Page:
Effective altruism is maximizing. It is, as the book title says, about doing the most good you can do. An effective altruist approach does not involve listing off twenty things that we think pass a certain threshold for goodness. It involves saying what you think the single best thing is. Of course, there is uncertainty, so you might say “I don’t know which of these five things are best.” And some things might be better for one person than for another. If trying to be vegan will put you in the hospital, then obviously being vegan is not The Most Good You Can Do. If you’re an amazing political activist and a mediocre AI alignment researcher, then it might be best for you to be a political activist, even if it’s best for an amazing AI alignment researcher to be an AI alignment researcher.

Effective altruism is cause-impartial. Many people choose which cause they work on for reasons other than trying to have the most positive effect on the world. They choose a cause that they’re passionate about, or that they have a personal connection to, or that makes them feel warm and fuzzy feelings. They donate to a particular charity out of habit or because someone asked them to. Effective altruism, however, is impartial between causes: effective altruism recommends that people do whatever seems to be best, not whatever gives them the warmest and fuzziest feelings.

Effective altruism is egalitarian. Effective altruism values all people equally: that is, from the effective altruism perspective, saving the life of a baby in Africa is exactly as good as saving the life of a baby in America, which is exactly as good as saving the life of Ozy’s baby specifically. Effective altruism does not value some beings more and other beings less because they live in different places, or because one is cuter or more sympathetic than the other, or because one has a different skin tone than another. Despite some difficulties about how to justify it philosophically, effective altruism generally believes that future people are as important as present people. While there is controversy about to what extent nonhuman animals should be valued, effective altruism is not speciesist: if effective altruism should not value nonhuman animals, it is because they can’t feel pain, can’t suffer, are not conscious, or are incapable of having long-term preferences, not because of their species membership.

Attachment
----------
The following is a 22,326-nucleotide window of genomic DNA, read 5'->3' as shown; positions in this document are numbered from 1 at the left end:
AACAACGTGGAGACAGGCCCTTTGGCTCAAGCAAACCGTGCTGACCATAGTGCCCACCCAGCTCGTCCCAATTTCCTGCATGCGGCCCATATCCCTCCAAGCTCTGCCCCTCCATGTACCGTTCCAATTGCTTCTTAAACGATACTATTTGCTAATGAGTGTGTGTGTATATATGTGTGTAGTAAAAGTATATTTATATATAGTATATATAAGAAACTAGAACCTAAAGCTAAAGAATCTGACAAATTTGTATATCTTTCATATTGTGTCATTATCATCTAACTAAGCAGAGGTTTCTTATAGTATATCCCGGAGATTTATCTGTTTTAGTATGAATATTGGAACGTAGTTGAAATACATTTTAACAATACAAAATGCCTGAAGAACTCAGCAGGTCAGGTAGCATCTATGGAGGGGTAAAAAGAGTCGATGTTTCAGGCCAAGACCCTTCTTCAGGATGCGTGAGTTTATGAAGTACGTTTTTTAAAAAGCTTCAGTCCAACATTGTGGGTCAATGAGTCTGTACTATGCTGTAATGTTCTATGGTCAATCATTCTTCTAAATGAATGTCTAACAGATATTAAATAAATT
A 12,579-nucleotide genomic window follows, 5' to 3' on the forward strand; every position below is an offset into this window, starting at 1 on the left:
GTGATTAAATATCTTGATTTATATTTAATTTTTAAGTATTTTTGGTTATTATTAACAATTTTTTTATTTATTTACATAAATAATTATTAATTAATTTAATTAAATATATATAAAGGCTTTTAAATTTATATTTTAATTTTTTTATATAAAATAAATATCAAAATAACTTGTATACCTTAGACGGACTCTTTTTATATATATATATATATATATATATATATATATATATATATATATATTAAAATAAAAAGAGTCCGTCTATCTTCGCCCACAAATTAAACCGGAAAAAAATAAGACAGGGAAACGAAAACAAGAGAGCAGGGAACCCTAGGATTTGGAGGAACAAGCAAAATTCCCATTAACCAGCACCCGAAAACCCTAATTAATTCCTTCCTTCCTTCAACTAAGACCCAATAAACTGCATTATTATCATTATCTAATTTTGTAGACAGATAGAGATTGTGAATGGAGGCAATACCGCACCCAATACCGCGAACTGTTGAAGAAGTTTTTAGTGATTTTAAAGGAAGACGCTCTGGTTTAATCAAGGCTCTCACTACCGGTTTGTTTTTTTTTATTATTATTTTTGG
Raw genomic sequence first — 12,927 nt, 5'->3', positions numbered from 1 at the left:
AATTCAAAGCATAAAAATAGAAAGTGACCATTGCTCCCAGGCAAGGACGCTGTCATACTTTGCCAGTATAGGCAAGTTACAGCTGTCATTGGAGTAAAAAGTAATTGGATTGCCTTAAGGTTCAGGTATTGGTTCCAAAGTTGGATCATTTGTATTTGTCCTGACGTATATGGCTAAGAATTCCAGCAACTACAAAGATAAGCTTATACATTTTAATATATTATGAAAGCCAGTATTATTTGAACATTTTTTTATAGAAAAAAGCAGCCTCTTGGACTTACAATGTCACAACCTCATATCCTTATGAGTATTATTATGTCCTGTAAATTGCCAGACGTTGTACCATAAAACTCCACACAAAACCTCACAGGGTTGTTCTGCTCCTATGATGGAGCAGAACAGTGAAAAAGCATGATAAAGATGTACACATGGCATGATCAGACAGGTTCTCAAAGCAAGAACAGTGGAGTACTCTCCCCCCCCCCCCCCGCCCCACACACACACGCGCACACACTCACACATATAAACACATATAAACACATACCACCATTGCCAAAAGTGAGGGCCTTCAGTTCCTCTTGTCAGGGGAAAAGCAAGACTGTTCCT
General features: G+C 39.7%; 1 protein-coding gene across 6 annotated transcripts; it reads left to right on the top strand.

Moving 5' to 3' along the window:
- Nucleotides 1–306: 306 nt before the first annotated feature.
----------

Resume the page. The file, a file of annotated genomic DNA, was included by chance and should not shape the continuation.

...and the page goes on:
I have been careful throughout this post to say “effective altruism” rather than “effective altruists.” Certainly, it’s not an accident that effective altruists are typically atheists with consequentialist ethical systems. There’s a natural harmony between secular, outcome-oriented effective altruism and atheist consequentialism. If a person believes that converting people is so important that it’s a waste of time to feed bellies instead of souls, or that outcomes don’t matter at all, or that people in America are millions of times more important than people in Africa, they are unlikely to benefit much from effective altruism and can safely ignore our recommendations. But many people who do not fully agree with all the values of effective altruism can derive value from an effective altruism approach.